This section of the Ohio Revised Code has served as one of the core features of the state’s ethics law. But in light of the activity of the Niagara Foundation and its allied organization, Concept Schools, state ethics law needs to be strengthened to include everyone that makes a living in the charter school industry, including employees of for-profit management companies, as well as non-profit organizations that serve as charter school authorizers. Whether state, school district, corporate or non-profit, the principle needs to be the same – by having access to public funds, no one can use a position of authority or influence to secure a gift or benefit as the result of their position. Certainly, there would be major pushback on expanding the language defining a “public official” to everyone who otherwise benefits directly from working in the charter school industry. But if we want to start on real reform of these so-called schools of choice, current ethics law needs to be greatly revised.

Since it is known that the current speaker, one among many others in positions of authority or influence, has benefited from a trip to Turkey while serving in the state legislature that supposedly monitors the operation, condition and performance of charter schools, what does the public need to know so that individuals can be held more accountable in the future due to increased transparency requirements in state ethics laws?

Here are some questions that need to be addressed:

  • How can “anything of value” not include the cost of an overseas trip by legislators?
  • What other members of the legislature have accepted anything of value from the Niagara Foundation and Concept Schools? Since legislators regularly vote on charter school policy and funding, would this constitute a conflict-of-interest for some members in light of the state ethics laws? If other current members have accepted trips, do any serve on such key committees as education and finance?
  • Have invitations for travel been conveyed to employees of private agencies that work in the charter school industry, inasmuch as Ohio law allows non-profit organizations to serve as charter school authorizers? If this has occurred, shouldn’t there be voluntary disclosure as part of the charter school clean-up and reform process?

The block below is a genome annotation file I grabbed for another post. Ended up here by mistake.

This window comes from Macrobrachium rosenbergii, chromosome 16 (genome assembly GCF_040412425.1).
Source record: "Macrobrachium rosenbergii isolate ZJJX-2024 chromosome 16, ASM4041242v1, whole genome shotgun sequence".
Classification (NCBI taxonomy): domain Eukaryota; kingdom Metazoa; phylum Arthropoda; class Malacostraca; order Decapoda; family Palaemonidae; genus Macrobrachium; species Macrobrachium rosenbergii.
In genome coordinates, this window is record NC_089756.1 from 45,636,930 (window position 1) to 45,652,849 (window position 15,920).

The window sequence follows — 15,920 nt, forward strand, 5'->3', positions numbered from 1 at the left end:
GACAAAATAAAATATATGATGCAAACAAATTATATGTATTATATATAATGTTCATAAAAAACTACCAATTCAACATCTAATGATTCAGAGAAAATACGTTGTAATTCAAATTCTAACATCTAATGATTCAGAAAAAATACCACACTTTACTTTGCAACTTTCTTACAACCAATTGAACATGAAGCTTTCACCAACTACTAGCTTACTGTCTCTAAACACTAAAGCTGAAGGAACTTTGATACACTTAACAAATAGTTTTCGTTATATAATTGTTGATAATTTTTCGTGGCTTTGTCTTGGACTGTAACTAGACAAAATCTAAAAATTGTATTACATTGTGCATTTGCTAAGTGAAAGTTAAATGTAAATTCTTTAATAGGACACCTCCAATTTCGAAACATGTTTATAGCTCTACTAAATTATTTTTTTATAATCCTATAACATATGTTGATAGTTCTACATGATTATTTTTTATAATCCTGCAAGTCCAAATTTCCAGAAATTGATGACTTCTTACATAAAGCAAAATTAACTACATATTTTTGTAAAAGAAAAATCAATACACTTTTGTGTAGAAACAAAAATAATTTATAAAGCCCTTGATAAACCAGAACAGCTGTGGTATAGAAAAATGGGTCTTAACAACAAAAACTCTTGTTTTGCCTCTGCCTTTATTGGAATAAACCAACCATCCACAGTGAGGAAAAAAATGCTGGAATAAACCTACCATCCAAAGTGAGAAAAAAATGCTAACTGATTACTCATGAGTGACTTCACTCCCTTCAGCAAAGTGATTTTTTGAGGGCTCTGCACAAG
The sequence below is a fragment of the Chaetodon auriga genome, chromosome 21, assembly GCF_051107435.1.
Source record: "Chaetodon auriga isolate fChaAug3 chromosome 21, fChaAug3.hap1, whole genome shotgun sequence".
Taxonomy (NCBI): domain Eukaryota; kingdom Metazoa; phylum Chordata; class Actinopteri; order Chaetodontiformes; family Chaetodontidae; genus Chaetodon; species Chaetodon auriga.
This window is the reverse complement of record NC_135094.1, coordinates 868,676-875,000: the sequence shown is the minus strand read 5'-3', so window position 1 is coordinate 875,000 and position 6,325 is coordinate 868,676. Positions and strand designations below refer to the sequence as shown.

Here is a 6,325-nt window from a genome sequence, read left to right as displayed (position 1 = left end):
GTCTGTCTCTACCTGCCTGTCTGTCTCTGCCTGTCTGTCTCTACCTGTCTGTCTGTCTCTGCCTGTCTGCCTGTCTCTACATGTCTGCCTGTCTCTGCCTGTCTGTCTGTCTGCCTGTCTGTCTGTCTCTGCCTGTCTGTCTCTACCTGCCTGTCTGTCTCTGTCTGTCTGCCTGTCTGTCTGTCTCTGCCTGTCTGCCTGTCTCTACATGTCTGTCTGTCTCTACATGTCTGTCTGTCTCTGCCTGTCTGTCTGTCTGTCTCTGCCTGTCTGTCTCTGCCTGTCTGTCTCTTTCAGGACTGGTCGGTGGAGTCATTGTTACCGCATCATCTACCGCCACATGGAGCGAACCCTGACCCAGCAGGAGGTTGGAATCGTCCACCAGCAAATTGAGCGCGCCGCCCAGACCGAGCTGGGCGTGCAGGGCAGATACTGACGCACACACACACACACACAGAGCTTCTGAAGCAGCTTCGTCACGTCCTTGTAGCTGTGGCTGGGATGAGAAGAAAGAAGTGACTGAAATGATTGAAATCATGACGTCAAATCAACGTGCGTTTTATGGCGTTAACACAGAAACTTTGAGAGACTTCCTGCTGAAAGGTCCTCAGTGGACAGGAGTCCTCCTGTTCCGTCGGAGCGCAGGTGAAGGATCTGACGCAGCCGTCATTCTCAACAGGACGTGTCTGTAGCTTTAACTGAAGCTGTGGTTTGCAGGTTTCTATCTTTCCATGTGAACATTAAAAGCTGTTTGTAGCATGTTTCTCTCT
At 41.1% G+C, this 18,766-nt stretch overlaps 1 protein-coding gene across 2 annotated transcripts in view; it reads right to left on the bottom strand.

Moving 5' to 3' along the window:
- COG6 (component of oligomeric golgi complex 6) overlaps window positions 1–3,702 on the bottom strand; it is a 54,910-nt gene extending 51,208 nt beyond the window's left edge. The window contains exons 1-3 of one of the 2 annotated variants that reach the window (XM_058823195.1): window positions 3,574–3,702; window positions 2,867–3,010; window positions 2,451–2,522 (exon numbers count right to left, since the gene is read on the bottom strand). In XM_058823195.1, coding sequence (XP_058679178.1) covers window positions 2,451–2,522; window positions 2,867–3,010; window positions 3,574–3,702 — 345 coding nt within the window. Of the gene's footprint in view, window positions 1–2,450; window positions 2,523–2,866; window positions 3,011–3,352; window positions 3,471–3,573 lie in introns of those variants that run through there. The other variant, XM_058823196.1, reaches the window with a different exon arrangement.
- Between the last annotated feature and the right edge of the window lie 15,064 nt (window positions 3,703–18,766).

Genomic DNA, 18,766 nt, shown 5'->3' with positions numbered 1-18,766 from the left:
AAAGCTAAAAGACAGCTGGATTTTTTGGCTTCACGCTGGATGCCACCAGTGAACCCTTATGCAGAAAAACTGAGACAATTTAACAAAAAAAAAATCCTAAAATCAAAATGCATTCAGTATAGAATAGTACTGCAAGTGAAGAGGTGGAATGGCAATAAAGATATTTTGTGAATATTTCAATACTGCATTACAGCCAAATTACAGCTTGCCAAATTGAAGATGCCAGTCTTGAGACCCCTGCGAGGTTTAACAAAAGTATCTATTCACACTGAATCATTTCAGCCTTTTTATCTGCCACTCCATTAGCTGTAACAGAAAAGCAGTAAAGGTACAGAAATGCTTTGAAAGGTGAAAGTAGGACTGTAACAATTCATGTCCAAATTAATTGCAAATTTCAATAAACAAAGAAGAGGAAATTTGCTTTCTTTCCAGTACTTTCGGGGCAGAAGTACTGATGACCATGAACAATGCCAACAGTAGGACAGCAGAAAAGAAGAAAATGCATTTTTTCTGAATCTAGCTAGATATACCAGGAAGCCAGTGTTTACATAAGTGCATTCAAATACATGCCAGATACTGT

• Have third-parties, like the SOCAR example with the congressional delegation, been used to extend invitations and pay for travel so that other, more well-known organizations, have some cover and avoid the limelight?
  • Has any member of the legislature or any other public agency ever disclosed the approximate cost of a trip sponsored by any organization that has an interest in the continued development of privately operated, publicly funded charter schools?
  • Has any member returned with any gifts, and if so, has the value been accurately reported? This question is posed in light of the work of the Office of Congressional Ethics and its findings. The Post story contains this interesting passage: “Investigators also said lawmakers received a number of gifts, including crystal tea sets, briefcases, silk scarves, turquoise earrings, gold-painted plates and Azerbaijani rugs. Some congressional staff members told the investigators they thought that the rugs were worth about $300 — $50 below the reporting threshold — and that they didn’t need to disclose them on their forms filed with the Ethics Committee.”

These questions are raised in light of the ethics probe underway in Washington that is centered on foreign travel and the need for full disclosure and transparency regarding the trip, its sponsors, and any intended influence on the legislative process.  But they are also only the tip of the iceberg.

Like the Titanic, the for-profit charter school industry has for too long been sailing in dangerous, murky, non-transparent waters, on a zigzag course to disaster. Addressing these legitimate questions is important in the continuing work of delivering systemic charter school reform. After all, we have these questions in search of answers.

But there’s one more thing. Since we have been talking about ethics law and regulation, it should be understood that the very people who write and enact such laws should start leading by example. For the very people who champion these so-called schools of choice by the creation of law and regulation, there is no other choice.

“No man’s life, liberty, or property are safe while the legislature is in session,” Mark Twain once observed. For the citizens of Ohio, however, the ironic thing might be that we in fact may be safer when the legislature is in town rather than on an overseas junket sponsored by some organization unknown to us.

So is it time for the legislature to investigate itself (snicker)? As Sarah Palin would say, you betcha.


NOTE:  Since this article was written, a reception for members of the legislature sponsored by the Niagara Foundation was held in the Statehouse Atrium on May 20..


Denis Smith is a retired public school administrator who has worked as a charter school consultant for an Ohio charter school sponsor organization and as a staff member in the Ohio Department of Education’s Office of Community Schools.  As such, he is a charter school watchdog and has also served as a director of communications for several organizations.